ISR Interview/ A Godly Sociology of Religion

ISR co-director Rodney Stark has recently written Why God?: Explaining Religious Phenomena (Templeton Press, $24.95). In this interview with RW, Stark discusses, among other things, why sociological theory dealing with religion needs to take into account people’s belief and images of God and the importance of history in understanding religious change.


RW: You state in the book’s introduction that Why God? is your third effort in writing a work on theory. Why did you feel it is important to do that now?

Stark: I returned to theorizing about what religion is, what it does, and why it seems to be a universal feature of human societies because I know more now than I did in 1999 when I wrote Acts of Faith and because I finally felt able to extend my theorizing to include such things as miracles and revelations as well as religious conflict and civility.


RW: You stress the role of belief in a supernatural God in creating religious vitality throughout the book. Can you explain its importance in your work? 

Stark: From the very start I have limited my definition of religion to systems of thought based on the existence of conscious supernatural beings—gods—despite the fact that most sociologists, especially back then, went along with Durkheim and accepted the notion of godless religions. That is, the prevailing view was that all systems of thought about the existence of life were religions, even those that denied the existence of gods. It seemed to me obvious that it was silly to be unable to distinguish the village priest from the village atheist. And I think even my earliest theorizing was far more powerful because I did limit my definition to godly systems of thought.


RW: The role of emotion in religious ritual has been something else for which you have gained a new appreciation. Can you explain that?

Stark: One loses a great deal if one fails to recognize the emotional aspects of, say, people’s prayer lives or what many people feel during such things as communion. People don’t just pray to get stuff; for many people prayer is a conversation with a friend.


RW: The media and many scholars see the growth of the non-affiliated as the major trend in American religion. Yet your theory views the “nones,” and even secular Europeans, as being candidates for re-joining religious groups, even new religious movements.

Stark: Certainly Richard Dawkins qualifies as one of the most famous and “intellectual” of the “nones”—the title of his book The God Delusion would seem to say it all. And yet at the end of the book, he wrote, “Whether we ever get to know them or not, there are probably alien civilizations that are superhuman, to the point of being god-like in ways that exceed anything a theologian could possibly imagine.” Indeed, it is self-styled atheists, not religious believers, who are the most likely to believe in UFOs, ghosts, astrology, Bigfoot, and the other occult notions. So much for anti-religious claims of credulity.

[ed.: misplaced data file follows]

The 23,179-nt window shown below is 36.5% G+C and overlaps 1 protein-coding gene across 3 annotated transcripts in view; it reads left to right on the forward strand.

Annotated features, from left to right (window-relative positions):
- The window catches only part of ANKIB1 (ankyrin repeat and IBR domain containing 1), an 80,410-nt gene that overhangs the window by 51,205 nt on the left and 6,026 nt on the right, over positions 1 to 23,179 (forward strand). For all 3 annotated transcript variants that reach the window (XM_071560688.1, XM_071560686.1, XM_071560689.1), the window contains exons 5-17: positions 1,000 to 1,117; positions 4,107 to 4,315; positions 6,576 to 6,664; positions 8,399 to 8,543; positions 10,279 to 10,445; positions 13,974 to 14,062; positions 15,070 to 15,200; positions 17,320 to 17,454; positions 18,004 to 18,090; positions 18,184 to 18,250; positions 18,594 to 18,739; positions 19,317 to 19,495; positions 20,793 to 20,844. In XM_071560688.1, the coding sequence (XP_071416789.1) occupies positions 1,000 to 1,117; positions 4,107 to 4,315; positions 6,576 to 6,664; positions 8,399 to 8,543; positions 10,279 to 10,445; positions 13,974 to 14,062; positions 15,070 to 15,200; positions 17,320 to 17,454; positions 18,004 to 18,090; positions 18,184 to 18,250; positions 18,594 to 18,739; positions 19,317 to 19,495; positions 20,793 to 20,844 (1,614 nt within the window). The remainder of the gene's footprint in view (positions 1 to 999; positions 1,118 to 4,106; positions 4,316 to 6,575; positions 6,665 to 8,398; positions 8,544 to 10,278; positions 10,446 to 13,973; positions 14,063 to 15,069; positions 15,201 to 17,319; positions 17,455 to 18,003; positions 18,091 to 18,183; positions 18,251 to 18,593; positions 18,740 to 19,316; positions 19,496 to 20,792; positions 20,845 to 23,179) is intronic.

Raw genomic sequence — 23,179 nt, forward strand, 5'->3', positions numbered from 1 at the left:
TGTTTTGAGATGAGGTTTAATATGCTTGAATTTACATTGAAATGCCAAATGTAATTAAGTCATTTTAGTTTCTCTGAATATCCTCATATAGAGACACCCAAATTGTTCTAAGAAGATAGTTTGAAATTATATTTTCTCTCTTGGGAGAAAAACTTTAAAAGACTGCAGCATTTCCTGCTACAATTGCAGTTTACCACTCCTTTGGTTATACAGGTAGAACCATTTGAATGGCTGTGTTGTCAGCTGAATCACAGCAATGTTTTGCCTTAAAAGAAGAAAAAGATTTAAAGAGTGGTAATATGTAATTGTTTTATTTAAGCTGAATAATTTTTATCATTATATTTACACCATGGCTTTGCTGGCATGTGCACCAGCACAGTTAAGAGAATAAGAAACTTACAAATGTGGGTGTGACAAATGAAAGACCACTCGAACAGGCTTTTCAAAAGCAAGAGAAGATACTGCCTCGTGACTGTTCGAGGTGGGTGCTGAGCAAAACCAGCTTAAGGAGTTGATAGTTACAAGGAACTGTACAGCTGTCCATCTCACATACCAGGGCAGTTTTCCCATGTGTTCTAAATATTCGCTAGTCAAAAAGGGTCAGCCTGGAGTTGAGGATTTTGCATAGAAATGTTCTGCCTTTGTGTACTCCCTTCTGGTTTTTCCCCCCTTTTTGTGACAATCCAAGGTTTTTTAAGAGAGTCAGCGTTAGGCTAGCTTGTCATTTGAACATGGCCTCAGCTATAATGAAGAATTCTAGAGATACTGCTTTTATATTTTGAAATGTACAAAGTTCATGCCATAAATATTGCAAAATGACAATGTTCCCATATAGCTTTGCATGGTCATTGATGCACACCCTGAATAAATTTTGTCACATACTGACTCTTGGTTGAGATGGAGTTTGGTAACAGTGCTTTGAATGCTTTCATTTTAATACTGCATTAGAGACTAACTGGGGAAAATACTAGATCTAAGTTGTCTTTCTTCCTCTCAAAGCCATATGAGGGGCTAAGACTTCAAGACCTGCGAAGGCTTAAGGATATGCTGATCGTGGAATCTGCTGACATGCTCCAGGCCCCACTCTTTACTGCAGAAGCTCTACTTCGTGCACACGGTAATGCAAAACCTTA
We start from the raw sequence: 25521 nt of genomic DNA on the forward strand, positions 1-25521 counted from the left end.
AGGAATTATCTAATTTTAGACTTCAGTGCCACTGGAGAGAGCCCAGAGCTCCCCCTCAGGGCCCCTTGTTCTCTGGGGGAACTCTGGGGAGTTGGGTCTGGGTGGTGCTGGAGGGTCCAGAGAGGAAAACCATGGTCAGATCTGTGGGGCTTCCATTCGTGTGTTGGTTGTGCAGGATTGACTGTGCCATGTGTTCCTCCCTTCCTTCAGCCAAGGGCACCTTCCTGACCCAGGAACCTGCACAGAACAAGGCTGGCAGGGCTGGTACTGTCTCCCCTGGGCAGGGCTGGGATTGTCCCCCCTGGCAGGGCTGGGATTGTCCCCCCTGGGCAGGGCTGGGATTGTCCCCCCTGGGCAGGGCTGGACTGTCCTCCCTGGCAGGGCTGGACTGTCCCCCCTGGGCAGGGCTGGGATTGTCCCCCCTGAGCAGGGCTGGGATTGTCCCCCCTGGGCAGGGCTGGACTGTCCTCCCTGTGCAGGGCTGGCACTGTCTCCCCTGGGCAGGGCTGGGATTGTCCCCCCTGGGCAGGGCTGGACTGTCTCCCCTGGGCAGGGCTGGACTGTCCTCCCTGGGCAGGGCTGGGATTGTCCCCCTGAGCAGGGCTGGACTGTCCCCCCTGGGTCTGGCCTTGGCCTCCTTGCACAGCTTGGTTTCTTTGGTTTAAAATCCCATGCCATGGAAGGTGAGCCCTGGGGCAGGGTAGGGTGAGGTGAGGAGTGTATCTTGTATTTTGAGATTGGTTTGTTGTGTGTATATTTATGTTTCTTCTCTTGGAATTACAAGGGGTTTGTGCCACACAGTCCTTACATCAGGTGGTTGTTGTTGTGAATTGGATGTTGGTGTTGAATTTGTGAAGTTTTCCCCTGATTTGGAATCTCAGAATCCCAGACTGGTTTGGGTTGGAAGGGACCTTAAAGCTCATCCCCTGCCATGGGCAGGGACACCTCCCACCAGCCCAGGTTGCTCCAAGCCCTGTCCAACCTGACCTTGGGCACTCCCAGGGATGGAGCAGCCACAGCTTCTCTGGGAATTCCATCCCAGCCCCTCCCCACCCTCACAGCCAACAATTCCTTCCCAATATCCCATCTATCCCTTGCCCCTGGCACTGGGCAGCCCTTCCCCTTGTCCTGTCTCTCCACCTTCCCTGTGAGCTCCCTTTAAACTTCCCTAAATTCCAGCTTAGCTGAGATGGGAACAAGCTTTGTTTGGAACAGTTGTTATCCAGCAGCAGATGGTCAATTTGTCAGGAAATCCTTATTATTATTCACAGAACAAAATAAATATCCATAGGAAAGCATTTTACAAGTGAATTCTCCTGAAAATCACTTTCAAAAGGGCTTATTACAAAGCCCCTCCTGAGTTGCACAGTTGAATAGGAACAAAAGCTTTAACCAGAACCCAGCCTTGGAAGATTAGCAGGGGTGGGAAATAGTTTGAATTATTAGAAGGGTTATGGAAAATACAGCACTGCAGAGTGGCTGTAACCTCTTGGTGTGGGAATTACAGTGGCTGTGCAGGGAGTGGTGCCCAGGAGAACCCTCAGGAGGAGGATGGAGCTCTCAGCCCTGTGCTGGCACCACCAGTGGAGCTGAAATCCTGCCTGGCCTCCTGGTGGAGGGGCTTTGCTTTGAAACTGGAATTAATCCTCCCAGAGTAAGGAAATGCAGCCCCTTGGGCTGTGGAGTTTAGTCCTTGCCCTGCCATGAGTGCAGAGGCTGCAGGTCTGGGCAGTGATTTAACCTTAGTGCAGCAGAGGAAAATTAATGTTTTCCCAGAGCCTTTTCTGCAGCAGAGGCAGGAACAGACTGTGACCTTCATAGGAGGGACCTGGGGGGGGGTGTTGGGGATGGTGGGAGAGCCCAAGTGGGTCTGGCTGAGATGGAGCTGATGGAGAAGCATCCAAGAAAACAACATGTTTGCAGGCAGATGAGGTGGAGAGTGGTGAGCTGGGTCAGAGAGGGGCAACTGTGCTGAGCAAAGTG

RW: You theorize that religions belonging to the strict niche with a strong image of God tend to show more growth than lax religions, something that you find has been borne out with the steep declines in mainline Protestantism. How would you respond to critics who point to the recent drops in membership, baptisms, and missionaries among such a conservative group as the Southern Baptists?

Stark: The Southern Baptists may currently show a slight decline for a variety of idiosyncratic reasons. But the fact remains that, overall, evangelical (or conservative) Christian groups are growing while the liberals decline.


RW: Toward the end of the book, you note that much of research today looks at the effects of religion but is limited to an individual perspective. But such research ignores the social context. What is the advantage of taking the latter route?

Stark: Because, under some circumstances the religious climate (or environment) determines whether and how individual religiousness matters. For example, individual religiousness only deters delinquency in communities where the majority participates in organized religion.


RW: There is much talk today about religious versus secular conflict, especially along political lines. You write that norms of civility tend to develop between competing religious groups, but can that pattern apply to religious-secular conflict? 

Stark: The days of conflict and prejudice among Catholics, Protestants, and Jews are behind us in the United States and much of the West—although there is growing anger within and towards Islam. Meanwhile, the secular—or irreligious—community has become increasingly and overtly hostile towards all aspects of religious life. Given that the media strongly support and, perhaps, even promote these attacks on religion (don’t you dare wish anyone a merry Christmas), I see no hope of civility developing here anytime soon.


RW: What stands out in reading the book is your frequent use of historical data and examples. Is that because you’ve built up such a storehouse of such material from your historical research, or is there another reason for that approach?  

Stark: I draw on historical examples because they often are more apt than any current ones—it is a mistake for social scientists to limit themselves to the “church of what’s happening now.” Indeed, so much of my research has been historical precisely because major issues and explanatory opportunities often exist primarily in the past—the rise of Christianity, for example, is a rather more profound phenomenon than the rise of the Southern Baptist Convention.